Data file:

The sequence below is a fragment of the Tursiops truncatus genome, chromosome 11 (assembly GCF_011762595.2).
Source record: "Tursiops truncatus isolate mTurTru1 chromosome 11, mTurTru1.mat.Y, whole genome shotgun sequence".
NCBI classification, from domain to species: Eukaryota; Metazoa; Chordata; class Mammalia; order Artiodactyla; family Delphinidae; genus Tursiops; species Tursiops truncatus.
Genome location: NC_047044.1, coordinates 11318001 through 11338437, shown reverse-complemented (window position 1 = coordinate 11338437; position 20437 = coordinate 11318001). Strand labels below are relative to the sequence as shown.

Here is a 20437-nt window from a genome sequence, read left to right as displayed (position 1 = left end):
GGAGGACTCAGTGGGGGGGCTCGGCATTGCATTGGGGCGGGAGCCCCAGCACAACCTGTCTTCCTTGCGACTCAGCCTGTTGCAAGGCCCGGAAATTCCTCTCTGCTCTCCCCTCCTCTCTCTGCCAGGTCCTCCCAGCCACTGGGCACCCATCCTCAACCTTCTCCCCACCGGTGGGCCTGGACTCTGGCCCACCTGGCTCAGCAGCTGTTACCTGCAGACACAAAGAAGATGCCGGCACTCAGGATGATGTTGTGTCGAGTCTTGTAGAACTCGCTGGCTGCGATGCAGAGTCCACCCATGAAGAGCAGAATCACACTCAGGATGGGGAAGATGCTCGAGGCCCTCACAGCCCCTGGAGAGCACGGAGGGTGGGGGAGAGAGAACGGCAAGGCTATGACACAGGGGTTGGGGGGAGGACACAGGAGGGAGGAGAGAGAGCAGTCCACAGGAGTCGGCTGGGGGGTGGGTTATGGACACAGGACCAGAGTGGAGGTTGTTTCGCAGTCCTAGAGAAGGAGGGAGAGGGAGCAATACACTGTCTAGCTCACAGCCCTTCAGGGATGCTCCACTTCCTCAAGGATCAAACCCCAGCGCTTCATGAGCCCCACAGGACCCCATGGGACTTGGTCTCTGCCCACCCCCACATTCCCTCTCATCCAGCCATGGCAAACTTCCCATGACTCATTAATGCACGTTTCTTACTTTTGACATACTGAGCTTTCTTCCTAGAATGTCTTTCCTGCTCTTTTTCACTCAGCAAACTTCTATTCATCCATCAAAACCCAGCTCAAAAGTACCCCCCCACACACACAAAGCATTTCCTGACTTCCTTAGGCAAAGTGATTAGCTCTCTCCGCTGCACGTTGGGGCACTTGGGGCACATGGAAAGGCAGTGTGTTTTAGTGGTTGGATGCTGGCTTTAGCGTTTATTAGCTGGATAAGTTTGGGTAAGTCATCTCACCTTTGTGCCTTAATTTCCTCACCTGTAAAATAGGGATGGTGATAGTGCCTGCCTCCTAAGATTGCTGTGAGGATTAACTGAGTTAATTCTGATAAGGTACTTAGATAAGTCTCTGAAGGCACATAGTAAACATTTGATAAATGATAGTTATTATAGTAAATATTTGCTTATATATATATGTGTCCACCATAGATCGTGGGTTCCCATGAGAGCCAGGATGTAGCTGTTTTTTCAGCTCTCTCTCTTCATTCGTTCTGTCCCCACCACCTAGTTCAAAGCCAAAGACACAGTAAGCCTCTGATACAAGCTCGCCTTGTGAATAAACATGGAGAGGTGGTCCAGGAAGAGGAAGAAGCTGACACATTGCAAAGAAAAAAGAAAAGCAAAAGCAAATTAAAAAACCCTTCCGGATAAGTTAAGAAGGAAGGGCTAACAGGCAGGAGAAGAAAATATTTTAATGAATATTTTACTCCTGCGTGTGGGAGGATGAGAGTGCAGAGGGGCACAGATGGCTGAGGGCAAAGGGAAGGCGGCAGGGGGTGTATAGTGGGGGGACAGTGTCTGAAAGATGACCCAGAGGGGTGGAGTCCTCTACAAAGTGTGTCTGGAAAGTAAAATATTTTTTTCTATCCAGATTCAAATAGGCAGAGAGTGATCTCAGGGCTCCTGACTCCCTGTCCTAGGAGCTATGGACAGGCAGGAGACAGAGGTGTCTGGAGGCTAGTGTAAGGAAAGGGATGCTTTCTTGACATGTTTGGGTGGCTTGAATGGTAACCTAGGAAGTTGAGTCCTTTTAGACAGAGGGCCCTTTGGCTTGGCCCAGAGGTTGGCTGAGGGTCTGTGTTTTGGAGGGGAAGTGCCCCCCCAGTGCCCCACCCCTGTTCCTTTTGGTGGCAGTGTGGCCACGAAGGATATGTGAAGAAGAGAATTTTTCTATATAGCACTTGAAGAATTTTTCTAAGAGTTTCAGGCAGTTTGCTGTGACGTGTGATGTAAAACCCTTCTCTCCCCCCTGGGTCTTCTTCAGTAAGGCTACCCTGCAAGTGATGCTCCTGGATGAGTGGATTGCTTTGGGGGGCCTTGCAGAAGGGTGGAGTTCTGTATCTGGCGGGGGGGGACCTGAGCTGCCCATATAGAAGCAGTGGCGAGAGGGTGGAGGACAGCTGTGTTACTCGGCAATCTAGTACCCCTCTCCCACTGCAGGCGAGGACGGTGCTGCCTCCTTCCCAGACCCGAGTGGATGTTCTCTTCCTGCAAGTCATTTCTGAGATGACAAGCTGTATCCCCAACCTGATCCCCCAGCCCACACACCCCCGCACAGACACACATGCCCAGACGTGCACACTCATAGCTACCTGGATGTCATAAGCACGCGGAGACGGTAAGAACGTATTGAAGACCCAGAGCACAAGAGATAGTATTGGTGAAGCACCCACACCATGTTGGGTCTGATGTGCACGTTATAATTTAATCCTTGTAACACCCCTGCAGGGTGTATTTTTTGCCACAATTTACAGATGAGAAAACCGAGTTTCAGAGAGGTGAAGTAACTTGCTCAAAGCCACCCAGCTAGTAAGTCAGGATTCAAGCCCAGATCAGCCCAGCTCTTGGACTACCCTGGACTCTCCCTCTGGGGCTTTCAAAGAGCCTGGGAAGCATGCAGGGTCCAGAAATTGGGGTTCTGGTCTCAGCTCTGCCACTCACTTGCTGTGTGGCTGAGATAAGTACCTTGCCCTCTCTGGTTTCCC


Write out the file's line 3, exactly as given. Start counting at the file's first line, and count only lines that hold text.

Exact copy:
NCBI classification, from domain to species: Eukaryota; Metazoa; Chordata; class Mammalia; order Artiodactyla; family Delphinidae; genus Tursiops; species Tursiops truncatus.